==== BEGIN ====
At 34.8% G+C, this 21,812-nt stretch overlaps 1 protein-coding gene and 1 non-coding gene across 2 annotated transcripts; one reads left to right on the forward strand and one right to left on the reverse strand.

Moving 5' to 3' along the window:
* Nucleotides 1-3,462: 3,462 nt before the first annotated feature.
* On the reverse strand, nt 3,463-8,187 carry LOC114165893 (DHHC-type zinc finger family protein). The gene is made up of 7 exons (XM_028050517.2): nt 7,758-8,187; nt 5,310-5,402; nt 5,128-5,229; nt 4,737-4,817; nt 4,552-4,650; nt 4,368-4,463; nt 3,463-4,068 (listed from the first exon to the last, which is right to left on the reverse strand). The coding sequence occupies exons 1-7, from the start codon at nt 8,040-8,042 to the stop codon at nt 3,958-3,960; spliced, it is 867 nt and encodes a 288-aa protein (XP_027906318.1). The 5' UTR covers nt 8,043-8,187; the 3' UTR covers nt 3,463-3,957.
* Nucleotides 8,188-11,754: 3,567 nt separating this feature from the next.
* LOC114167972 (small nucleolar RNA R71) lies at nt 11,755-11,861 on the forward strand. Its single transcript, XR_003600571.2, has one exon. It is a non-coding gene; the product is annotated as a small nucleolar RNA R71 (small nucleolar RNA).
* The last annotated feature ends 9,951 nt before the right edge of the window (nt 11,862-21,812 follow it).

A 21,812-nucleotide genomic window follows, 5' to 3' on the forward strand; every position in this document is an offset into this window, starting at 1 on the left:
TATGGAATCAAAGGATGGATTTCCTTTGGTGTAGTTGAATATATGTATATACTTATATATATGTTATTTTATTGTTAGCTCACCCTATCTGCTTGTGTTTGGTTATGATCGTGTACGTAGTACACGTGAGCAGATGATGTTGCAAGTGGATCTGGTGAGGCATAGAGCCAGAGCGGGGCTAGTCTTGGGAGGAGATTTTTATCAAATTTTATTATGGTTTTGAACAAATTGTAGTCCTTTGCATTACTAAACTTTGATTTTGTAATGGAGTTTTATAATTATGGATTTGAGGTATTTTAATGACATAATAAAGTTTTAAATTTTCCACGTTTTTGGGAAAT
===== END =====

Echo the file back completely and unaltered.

At 34.8% G+C, this 21,812-nt stretch overlaps 1 protein-coding gene and 1 non-coding gene across 2 annotated transcripts; one reads left to right on the forward strand and one right to left on the reverse strand.

Moving 5' to 3' along the window:
* Nucleotides 1-3,462: 3,462 nt before the first annotated feature.
* On the reverse strand, nt 3,463-8,187 carry LOC114165893 (DHHC-type zinc finger family protein). The gene is made up of 7 exons (XM_028050517.2): nt 7,758-8,187; nt 5,310-5,402; nt 5,128-5,229; nt 4,737-4,817; nt 4,552-4,650; nt 4,368-4,463; nt 3,463-4,068 (listed from the first exon to the last, which is right to left on the reverse strand). The coding sequence occupies exons 1-7, from the start codon at nt 8,040-8,042 to the stop codon at nt 3,958-3,960; spliced, it is 867 nt and encodes a 288-aa protein (XP_027906318.1). The 5' UTR covers nt 8,043-8,187; the 3' UTR covers nt 3,463-3,957.
* Nucleotides 8,188-11,754: 3,567 nt separating this feature from the next.
* LOC114167972 (small nucleolar RNA R71) lies at nt 11,755-11,861 on the forward strand. Its single transcript, XR_003600571.2, has one exon. It is a non-coding gene; the product is annotated as a small nucleolar RNA R71 (small nucleolar RNA).
* The last annotated feature ends 9,951 nt before the right edge of the window (nt 11,862-21,812 follow it).

A 21,812-nucleotide genomic window follows, 5' to 3' on the forward strand; every position in this document is an offset into this window, starting at 1 on the left:
TATGGAATCAAAGGATGGATTTCCTTTGGTGTAGTTGAATATATGTATATACTTATATATATGTTATTTTATTGTTAGCTCACCCTATCTGCTTGTGTTTGGTTATGATCGTGTACGTAGTACACGTGAGCAGATGATGTTGCAAGTGGATCTGGTGAGGCATAGAGCCAGAGCGGGGCTAGTCTTGGGAGGAGATTTTTATCAAATTTTATTATGGTTTTGAACAAATTGTAGTCCTTTGCATTACTAAACTTTGATTTTGTAATGGAGTTTTATAATTATGGATTTGAGGTATTTTAATGACATAATAAAGTTTTAAATTTTCCACGTTTTTGGGAAAT